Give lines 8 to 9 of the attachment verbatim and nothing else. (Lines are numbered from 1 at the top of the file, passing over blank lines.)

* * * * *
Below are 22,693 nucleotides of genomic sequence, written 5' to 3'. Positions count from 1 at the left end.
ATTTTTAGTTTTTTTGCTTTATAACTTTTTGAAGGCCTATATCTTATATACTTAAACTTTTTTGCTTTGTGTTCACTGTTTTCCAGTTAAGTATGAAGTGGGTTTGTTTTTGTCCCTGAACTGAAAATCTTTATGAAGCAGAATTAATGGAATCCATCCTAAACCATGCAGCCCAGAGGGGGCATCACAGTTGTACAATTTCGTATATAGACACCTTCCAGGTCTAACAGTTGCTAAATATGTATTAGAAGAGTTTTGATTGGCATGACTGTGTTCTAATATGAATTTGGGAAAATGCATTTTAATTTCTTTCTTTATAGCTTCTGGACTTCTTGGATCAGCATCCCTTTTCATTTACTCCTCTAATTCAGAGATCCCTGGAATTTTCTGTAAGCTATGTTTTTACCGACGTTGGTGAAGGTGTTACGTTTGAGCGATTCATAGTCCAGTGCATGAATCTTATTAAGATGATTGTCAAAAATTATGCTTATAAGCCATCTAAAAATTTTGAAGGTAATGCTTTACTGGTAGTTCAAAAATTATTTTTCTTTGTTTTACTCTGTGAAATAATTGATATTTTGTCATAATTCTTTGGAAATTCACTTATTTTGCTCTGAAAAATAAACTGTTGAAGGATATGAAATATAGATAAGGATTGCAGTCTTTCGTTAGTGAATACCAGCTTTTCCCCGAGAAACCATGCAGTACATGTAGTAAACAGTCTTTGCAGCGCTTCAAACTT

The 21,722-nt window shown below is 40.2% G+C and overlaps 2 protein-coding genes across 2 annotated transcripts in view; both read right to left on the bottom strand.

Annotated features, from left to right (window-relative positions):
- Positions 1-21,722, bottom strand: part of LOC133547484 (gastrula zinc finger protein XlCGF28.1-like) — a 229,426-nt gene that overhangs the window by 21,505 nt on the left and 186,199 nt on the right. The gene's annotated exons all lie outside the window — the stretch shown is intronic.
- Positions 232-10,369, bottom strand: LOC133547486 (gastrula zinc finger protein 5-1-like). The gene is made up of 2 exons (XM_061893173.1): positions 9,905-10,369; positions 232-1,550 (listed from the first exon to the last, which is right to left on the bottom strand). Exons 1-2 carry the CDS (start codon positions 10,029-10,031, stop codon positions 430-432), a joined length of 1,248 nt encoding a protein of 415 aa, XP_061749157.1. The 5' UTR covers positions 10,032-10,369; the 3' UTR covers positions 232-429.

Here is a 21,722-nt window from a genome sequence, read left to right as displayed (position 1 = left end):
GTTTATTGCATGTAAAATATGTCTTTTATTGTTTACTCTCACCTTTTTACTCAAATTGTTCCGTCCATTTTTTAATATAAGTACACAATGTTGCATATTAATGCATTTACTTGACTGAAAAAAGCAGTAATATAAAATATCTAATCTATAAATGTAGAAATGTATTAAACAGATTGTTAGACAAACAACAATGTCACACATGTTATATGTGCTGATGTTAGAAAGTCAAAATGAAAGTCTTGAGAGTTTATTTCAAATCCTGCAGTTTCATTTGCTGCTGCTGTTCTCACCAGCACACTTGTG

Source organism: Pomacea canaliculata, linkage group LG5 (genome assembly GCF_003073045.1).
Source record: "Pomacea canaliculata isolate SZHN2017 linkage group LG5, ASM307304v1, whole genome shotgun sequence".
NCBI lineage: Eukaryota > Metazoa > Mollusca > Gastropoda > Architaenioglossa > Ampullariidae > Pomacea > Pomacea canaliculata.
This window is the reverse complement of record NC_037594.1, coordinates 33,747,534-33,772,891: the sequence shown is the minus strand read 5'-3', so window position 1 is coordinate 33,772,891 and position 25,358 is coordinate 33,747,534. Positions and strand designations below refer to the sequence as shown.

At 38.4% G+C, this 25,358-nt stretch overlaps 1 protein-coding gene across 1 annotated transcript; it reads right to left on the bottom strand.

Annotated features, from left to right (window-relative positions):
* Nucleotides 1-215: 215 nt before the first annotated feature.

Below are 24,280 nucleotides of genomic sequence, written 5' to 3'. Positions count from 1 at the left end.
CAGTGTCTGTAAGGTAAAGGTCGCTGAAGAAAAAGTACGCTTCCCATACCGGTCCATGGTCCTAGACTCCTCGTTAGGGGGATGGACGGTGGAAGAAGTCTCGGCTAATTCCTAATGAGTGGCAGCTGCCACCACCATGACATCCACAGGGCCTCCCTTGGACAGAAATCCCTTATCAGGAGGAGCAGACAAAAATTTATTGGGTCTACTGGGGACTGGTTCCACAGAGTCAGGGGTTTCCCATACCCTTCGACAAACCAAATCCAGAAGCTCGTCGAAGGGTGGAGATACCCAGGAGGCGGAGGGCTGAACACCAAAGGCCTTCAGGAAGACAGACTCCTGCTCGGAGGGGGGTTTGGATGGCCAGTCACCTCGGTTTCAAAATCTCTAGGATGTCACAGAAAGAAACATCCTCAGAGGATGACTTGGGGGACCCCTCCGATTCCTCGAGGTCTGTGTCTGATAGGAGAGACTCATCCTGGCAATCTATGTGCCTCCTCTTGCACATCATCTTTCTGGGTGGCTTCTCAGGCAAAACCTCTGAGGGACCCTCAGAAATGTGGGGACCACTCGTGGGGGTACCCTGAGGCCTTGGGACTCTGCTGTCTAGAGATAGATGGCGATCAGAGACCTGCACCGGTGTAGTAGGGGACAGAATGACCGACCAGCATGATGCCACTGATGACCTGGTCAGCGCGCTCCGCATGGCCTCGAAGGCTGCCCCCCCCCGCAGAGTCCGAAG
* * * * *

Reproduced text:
GTTTATTGCATGTAAAATATGTCTTTTATTGTTTACTCTCACCTTTTTACTCAAATTGTTCCGTCCATTTTTTAATATAAGTACACAATGTTGCATATTAATGCATTTACTTGACTGAAAAAAGCAGTAATATAAAATATCTAATCTATAAATGTAGAAATGTATTAAACAGATTGTTAGACAAACAACAATGTCACACATGTTATATGTGCTGATGTTAGAAAGTCAAAATGAAAGTCTTGAGAGTTTATTTCAAATCCTGCAGTTTCATTTGCTGCTGCTGTTCTCACCAGCACACTTGTG

Source organism: Pomacea canaliculata, linkage group LG5 (genome assembly GCF_003073045.1).